NH takes aim at domestic violence with Joshua's LawBy GARRY RAYNO
State House Bureau
June 19. 2014 9:48PM
CONCORD — Becky Ranes, the mother of slain 9-year-old Joshua Sayvon, helped convince lawmakers New Hampshire needs a separate crime of domestic violence.
Thursday, Ranes joined Gov. Maggie Hassan in her office when she signed Senate Bill 318, or Joshua’s Law.
Joshua Sayvon was shot and killed by his father, Muni Savyon, at a Manchester visitation center last August. Muni Sayvon then turned the gun on himself. Muni Savyon was under a protective order for threatening his family.
Hassan said Ranes has shown remarkable courage in sharing her story and advocating for this law.
“I’m proud that New Hampshire has finally joined the majority of states in establishing a specific crime of domestic violence, which will help law enforcement and prosecutors better identify and stop repeat abusers, while providing victims with access to support and protections as early as possible,” Hassan said. “Though there is nothing we can do to alleviate her pain, enacting this law in Joshua’s memory is an important step forward for the safety of our communities. Becky’s advocacy is an inspiration for us all, and I thank her on behalf of the countless families and communities that will be helped by this measure.”
Joshua’s Law would not change current law or enhance penalties but would gather existing laws under one section of the criminal code.
Under current law, someone who assaults or threatens a domestic partner or family member is usually charged under one of 17 state statutes that include such crimes as simple assault, criminal threatening, kidnapping or stalking.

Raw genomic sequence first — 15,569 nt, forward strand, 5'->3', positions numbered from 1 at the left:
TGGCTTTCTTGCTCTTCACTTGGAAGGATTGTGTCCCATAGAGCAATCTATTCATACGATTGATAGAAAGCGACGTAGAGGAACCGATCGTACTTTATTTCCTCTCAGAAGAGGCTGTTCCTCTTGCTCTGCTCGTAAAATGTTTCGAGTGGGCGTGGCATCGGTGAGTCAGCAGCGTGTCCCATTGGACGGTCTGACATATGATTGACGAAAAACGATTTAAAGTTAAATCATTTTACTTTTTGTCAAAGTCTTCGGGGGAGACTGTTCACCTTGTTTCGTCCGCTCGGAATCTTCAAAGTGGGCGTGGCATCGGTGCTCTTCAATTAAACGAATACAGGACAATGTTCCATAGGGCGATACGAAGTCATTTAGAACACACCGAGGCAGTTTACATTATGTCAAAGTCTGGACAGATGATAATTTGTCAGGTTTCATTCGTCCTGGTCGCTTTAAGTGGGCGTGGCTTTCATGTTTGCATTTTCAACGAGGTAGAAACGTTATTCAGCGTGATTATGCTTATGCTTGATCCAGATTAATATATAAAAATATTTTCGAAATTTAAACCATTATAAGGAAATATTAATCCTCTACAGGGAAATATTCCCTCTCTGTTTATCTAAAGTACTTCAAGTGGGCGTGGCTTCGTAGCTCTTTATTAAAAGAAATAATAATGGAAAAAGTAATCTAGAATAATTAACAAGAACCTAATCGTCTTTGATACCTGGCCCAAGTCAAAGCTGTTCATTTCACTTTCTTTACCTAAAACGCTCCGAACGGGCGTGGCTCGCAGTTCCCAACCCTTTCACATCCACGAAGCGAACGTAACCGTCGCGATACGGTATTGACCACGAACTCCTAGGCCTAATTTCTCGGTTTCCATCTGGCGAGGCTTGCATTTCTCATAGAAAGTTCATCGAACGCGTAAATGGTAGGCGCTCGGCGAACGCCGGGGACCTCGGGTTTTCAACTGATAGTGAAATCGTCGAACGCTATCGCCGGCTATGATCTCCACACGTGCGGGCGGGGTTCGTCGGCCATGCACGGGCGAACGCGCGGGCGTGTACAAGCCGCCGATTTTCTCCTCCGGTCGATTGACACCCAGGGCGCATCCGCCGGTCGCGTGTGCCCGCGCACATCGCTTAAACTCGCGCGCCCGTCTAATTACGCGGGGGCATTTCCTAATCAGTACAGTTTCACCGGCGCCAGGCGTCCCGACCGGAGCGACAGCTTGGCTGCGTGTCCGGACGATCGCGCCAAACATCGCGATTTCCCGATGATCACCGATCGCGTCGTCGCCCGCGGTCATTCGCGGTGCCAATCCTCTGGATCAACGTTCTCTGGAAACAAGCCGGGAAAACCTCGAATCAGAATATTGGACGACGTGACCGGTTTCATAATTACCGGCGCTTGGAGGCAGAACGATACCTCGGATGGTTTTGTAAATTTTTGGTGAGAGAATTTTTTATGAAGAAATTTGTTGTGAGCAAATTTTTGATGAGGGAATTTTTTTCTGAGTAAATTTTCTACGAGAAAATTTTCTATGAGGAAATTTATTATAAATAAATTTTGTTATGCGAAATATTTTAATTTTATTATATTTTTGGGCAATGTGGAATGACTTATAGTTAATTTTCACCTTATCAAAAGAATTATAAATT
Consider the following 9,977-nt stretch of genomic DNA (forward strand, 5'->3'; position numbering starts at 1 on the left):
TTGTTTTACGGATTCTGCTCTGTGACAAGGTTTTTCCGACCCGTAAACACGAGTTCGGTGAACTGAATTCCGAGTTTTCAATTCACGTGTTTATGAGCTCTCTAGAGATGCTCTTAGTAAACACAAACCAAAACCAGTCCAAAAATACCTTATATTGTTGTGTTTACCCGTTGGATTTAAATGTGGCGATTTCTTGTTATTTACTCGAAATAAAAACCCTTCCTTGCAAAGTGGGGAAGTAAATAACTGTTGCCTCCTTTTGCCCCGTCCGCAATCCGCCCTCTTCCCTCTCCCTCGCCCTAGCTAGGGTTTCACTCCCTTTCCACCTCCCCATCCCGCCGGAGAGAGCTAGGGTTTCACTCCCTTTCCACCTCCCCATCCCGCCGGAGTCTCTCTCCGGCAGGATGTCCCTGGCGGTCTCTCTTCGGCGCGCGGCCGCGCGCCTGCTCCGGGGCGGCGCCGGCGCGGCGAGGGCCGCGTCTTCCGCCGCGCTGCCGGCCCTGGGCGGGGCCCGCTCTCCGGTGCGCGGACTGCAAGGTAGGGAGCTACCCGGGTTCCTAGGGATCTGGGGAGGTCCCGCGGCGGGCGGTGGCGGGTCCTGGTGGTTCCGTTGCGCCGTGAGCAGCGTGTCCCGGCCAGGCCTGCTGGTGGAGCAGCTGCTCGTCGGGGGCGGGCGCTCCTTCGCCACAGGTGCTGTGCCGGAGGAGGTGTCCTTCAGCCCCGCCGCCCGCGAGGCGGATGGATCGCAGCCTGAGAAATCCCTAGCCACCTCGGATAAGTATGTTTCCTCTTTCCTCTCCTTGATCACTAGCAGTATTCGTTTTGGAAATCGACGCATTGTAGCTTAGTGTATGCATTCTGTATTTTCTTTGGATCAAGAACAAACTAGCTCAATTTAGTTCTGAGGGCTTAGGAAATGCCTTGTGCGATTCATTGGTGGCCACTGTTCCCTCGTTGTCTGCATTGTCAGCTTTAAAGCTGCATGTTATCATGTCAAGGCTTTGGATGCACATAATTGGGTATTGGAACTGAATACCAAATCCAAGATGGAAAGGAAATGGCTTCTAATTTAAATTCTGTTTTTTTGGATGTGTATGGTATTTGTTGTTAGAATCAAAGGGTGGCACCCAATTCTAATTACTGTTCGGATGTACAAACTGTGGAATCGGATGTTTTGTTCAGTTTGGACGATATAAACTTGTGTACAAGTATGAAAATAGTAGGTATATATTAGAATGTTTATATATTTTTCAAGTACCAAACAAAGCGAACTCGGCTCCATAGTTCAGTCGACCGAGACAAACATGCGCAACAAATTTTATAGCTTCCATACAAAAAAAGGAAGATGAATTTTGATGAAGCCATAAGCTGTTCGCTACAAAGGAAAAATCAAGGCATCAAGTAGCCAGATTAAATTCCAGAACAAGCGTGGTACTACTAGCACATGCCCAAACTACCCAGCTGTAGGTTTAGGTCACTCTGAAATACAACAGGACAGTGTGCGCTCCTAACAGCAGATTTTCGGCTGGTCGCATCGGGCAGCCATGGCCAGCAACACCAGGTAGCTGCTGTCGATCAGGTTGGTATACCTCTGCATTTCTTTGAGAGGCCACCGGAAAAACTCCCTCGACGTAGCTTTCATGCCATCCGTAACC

The new law enables law enforcement and prosecutors to charge a suspect with domestic violence, which would be treated differently than an assault by a stranger.
Deputy Attorney General Ann Rice, in testifying in favor of the bill, has said the change would improve the accuracy of state records in domestic violence cases, which in turn would improve the likelihood that such cases would be properly adjudicated and reported to federal authorities.
Bill supporters say because the state does not have a crime of domestic violence, chronic abusers go unrecognized. They say the change in law will allow law enforcement to capture domestic violence statistics and that will lead to better monitoring and earlier intervention.
Law enforcement officials have said 50 percent of homicides and 92 percent of murder-suicide cases are domestic-violence related.
Sen. Donna Soucy, D-Manchester, was the prime sponsor of the bill, which sailed through the Senate and House with bipartisan support.
The new law is effective Jan. 1.